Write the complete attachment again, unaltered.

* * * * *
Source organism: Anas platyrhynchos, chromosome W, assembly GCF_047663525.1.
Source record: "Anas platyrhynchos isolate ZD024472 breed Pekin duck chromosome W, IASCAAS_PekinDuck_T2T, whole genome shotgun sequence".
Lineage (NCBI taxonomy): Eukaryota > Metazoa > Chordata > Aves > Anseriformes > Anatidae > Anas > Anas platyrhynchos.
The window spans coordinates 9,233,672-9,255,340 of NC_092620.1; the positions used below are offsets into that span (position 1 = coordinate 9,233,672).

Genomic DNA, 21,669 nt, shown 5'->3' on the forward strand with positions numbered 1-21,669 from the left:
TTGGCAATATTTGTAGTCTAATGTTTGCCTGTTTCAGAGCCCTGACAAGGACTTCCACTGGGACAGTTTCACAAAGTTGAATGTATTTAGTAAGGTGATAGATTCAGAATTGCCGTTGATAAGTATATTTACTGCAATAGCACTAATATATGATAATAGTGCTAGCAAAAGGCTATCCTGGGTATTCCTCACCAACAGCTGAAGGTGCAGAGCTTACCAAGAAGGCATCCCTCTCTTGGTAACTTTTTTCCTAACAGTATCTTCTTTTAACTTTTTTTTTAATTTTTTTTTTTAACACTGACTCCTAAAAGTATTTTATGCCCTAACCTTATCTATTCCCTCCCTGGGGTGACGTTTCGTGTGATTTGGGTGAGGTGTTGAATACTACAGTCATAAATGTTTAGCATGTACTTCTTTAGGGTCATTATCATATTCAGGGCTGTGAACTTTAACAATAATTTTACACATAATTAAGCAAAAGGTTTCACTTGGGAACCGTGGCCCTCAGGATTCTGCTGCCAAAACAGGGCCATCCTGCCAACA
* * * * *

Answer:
Source organism: Anas platyrhynchos, chromosome W, assembly GCF_047663525.1.
Source record: "Anas platyrhynchos isolate ZD024472 breed Pekin duck chromosome W, IASCAAS_PekinDuck_T2T, whole genome shotgun sequence".
Lineage (NCBI taxonomy): Eukaryota > Metazoa > Chordata > Aves > Anseriformes > Anatidae > Anas > Anas platyrhynchos.
The window spans coordinates 9,233,672-9,255,340 of NC_092620.1; the positions used below are offsets into that span (position 1 = coordinate 9,233,672).

Genomic DNA, 21,669 nt, shown 5'->3' on the forward strand with positions numbered 1-21,669 from the left:
TTGGCAATATTTGTAGTCTAATGTTTGCCTGTTTCAGAGCCCTGACAAGGACTTCCACTGGGACAGTTTCACAAAGTTGAATGTATTTAGTAAGGTGATAGATTCAGAATTGCCGTTGATAAGTATATTTACTGCAATAGCACTAATATATGATAATAGTGCTAGCAAAAGGCTATCCTGGGTATTCCTCACCAACAGCTGAAGGTGCAGAGCTTACCAAGAAGGCATCCCTCTCTTGGTAACTTTTTTCCTAACAGTATCTTCTTTTAACTTTTTTTTTAATTTTTTTTTTTAACACTGACTCCTAAAAGTATTTTATGCCCTAACCTTATCTATTCCCTCCCTGGGGTGACGTTTCGTGTGATTTGGGTGAGGTGTTGAATACTACAGTCATAAATGTTTAGCATGTACTTCTTTAGGGTCATTATCATATTCAGGGCTGTGAACTTTAACAATAATTTTACACATAATTAAGCAAAAGGTTTCACTTGGGAACCGTGGCCCTCAGGATTCTGCTGCCAAAACAGGGCCATCCTGCCAACA